__________________
beerbelly is offline   Reply With Quote
Old 09 October 2015, 15:21   #16
Member
 
Country: UK - England
Town: Leicester
Length: 5m +
Engine: 135hp Mercury
Join Date: Sep 2013
Posts: 708
If you get stuck don't try & pull with your hands, wrap it round something - I use a hammer handle which also doubles as a priest.
I use a mono trace for redgills etc from the weight/french boom to the redgill, but for casting & spinning with plugs/spoons/weighted shads & eels etc I attach the plug directly to the braid with a clip. Doesn't bother the fish at all.
Apologies for the thread hi-jack!
__________________
paintman is offline   Reply With Quote
Old 09 October 2015, 16:30   #17
Member
 
Country: USA
Town: Mountain View, CA
Boat name: Six Park
Make: Mercury
Length: 4m +
Engine: Suzuki 30ATL
Join Date: Dec 2014
Posts: 209
I'll hijack the thread myself :-)

For rockfishing around here, braided lines are a must. The water is deep, and if the line is snagged in the rocks, which happens a lot, it's really really hard to break the hook off with nylon lines, as they will easily stretch a few feet in 100ft deep water. Breaking off braided lines is fairly simple, but you must wear gloves.
__________________
ba_fisher is offline   Reply With Quote
Old 09 October 2015, 16:38   #18
Member
 
Country: USA
Town: Mountain View, CA
Boat name: Six Park
Make: Mercury
Length: 4m +
Engine: Suzuki 30ATL
Join Date: Dec 2014
Posts: 209
@Office888, thank you so much for your instructions!

Before seeing your instructions, I was thinking of using a small circular patch that stops right at the seam. I found 3 pin holes. If I patch this way, all the holes will be about 1/2 inches to the edge of the patch.

I called NRS and they recommended that patching is not necessary for my situation, so I should just use Aquaseal Urethane Repair Kit.

So what are the pros and cons with these approaches? Most of all, what would go wrong if a pin hole is too close to the edge of a patch?
__________________
ba_fisher is offline   Reply With Quote
Old 09 October 2015, 16:53   #19
RIBnet admin team
 
willk's Avatar
 
Country: Ireland
Make: Redbay Boats
Length: 9m +
Engine: 370hp
Join Date: Feb 2008
Posts: 12,928
RIBase
Quote:
Originally Posted by willk View Post
but IMO, a small amount of Urethane glue (as used to repair waders and other rubberlike items) will also work
Quote:
Originally Posted by ba_fisher View Post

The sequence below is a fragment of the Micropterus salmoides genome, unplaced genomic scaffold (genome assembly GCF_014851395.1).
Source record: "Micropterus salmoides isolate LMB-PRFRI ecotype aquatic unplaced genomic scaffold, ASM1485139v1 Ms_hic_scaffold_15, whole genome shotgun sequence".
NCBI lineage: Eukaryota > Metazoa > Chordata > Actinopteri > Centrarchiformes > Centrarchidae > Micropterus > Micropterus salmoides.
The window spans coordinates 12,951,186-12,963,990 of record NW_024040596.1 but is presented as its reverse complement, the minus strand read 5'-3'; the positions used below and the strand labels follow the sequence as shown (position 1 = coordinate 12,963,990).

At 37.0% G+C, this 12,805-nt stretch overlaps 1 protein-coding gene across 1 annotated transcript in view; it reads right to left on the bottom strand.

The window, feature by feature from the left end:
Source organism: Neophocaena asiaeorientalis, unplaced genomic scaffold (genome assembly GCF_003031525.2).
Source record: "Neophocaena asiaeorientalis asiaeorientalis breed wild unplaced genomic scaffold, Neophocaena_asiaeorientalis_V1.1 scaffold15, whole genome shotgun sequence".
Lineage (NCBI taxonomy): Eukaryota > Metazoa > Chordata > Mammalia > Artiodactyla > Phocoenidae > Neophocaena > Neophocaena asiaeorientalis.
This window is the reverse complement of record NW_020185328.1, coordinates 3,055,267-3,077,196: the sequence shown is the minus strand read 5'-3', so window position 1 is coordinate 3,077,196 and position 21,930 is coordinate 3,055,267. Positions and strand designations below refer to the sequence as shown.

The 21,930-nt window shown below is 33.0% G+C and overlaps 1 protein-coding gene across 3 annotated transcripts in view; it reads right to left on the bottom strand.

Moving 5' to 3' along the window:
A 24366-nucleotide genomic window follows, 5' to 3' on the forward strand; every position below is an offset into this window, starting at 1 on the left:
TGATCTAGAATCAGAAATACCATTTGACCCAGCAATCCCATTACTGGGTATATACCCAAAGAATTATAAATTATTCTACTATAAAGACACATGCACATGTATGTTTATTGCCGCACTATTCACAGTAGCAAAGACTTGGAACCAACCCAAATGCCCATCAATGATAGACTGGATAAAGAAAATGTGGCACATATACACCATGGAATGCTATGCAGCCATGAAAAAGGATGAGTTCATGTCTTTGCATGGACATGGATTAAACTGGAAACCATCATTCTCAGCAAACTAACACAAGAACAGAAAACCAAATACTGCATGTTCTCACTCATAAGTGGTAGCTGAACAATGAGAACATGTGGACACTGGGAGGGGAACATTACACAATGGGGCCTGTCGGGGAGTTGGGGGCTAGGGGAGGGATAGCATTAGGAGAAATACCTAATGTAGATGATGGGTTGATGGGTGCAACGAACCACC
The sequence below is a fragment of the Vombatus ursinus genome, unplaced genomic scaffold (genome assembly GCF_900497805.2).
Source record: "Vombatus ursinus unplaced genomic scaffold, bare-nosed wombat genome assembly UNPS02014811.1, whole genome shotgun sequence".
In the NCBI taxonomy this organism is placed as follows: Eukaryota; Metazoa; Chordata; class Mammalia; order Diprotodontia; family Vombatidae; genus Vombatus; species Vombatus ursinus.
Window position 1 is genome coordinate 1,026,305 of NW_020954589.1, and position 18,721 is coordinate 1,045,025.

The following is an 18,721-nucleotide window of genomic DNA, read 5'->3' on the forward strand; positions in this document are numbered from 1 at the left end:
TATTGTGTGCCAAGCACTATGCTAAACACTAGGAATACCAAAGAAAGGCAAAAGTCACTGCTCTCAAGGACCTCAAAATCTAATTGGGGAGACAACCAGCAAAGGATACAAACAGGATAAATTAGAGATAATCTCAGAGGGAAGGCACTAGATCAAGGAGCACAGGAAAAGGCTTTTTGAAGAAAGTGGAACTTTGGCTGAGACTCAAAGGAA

I called NRS and they recommended that patching is not necessary for my situation, so I should just use Aquaseal Urethane Repair Kit[/URL].
No sh1t!?!
__________________
"Who knows what evil lurks in the hearts of men?"
.
willk is offline   Reply With Quote
Old 10 October 2015, 11:41   #20
Member
 
Country: USA
Town: Oakland CA
Length: 3m +
Join Date: Feb 2005
Posts: 6,653
Quote:
Originally Posted by ba_fisher View Post
I called NRS and they recommended that patching is not necessary for my situation, so I should just use Aquaseal Urethane Repair Kit.
I use Aquaseal for drysuit and buoyancy compensator repair all the time - works well for that. I have only seen it used on an inflatable once (while it held, it was an ugly repair; mostly due to the guy doing the reapir, I think.)

If you do go the Aquaseal route, make sure you have the clear, unfilled Cotol 240 activator (it looks like water - do not use the "filled" stuff that is an opaque white.) If you don't have it, I have a quart can and I can get some to you. I like using a lighter mix than McNett suggests (up to about a 2-1 Cotol to Aquaseal ratio for getting penetration into fabric.) For your tubes, maybe a 1 - 2 (Cotol to Aquaseal) should be OK. Make sure the repair area is level (as the stuff will run and pool), and use light layers. Activated with Cotol, Aquaseal will cure in anywhere from 10 to 60 minutes (vs over 24 hrs unactivated.) Recoat as soon as the surface becomes tack free (or any time after that.)

Might want to rough up the surface a bit to get some key for the urethane to stick to, and degrease well.

I would think that it would do fine for pinholes if you use a .5" - 1" spot repair per pinhole. Stuff holds pretty well. If it doesn't, you should be able to patch directly over the repair.

Luck;

jky
__________________

__________________
jyasaki is offline   Reply With Quote
Reply

Thread Tools Search this Thread
Search this Thread:

Advanced Search

Posting Rules
You may not post new threads
You may not post replies
You may not post attachments
You may not edit your posts

BB code is On
Smilies are On
[IMG] code is On
HTML code is Off
Trackbacks are Off
Pingbacks are Off
Refbacks are Off





Copyright 2002- Social Knowledge, LLC All Rights Reserved.

All times are GMT -5. The time now is 21:16.


Powered by vBulletin® Version 3.8.8 Beta 1
Copyright ©2000 - 2017, vBulletin Solutions, Inc.